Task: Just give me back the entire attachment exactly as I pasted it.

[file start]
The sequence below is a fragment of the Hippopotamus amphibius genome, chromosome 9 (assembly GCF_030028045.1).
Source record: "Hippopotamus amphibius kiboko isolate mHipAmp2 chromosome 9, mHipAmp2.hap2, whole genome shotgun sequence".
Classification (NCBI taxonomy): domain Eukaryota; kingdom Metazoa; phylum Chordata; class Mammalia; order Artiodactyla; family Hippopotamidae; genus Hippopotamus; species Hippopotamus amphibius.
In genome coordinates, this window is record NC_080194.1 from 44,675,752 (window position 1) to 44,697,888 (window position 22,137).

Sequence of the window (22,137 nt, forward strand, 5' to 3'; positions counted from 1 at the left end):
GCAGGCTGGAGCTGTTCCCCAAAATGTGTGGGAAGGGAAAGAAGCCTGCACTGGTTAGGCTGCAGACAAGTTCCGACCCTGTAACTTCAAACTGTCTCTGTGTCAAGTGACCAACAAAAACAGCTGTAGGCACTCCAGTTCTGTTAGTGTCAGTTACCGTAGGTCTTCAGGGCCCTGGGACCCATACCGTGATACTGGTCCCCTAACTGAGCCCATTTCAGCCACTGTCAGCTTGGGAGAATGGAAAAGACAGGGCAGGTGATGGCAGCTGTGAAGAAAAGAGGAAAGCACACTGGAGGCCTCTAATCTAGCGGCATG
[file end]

The sequence below is a fragment of the Hippopotamus amphibius genome, chromosome 9 (assembly GCF_030028045.1).
Source record: "Hippopotamus amphibius kiboko isolate mHipAmp2 chromosome 9, mHipAmp2.hap2, whole genome shotgun sequence".
Classification (NCBI taxonomy): domain Eukaryota; kingdom Metazoa; phylum Chordata; class Mammalia; order Artiodactyla; family Hippopotamidae; genus Hippopotamus; species Hippopotamus amphibius.
In genome coordinates, this window is record NC_080194.1 from 44,675,752 (window position 1) to 44,697,888 (window position 22,137).

Sequence of the window (22,137 nt, forward strand, 5' to 3'; positions counted from 1 at the left end):
GCAGGCTGGAGCTGTTCCCCAAAATGTGTGGGAAGGGAAAGAAGCCTGCACTGGTTAGGCTGCAGACAAGTTCCGACCCTGTAACTTCAAACTGTCTCTGTGTCAAGTGACCAACAAAAACAGCTGTAGGCACTCCAGTTCTGTTAGTGTCAGTTACCGTAGGTCTTCAGGGCCCTGGGACCCATACCGTGATACTGGTCCCCTAACTGAGCCCATTTCAGCCACTGTCAGCTTGGGAGAATGGAAAAGACAGGGCAGGTGATGGCAGCTGTGAAGAAAAGAGGAAAGCACACTGGAGGCCTCTAATCTAGCGGCATG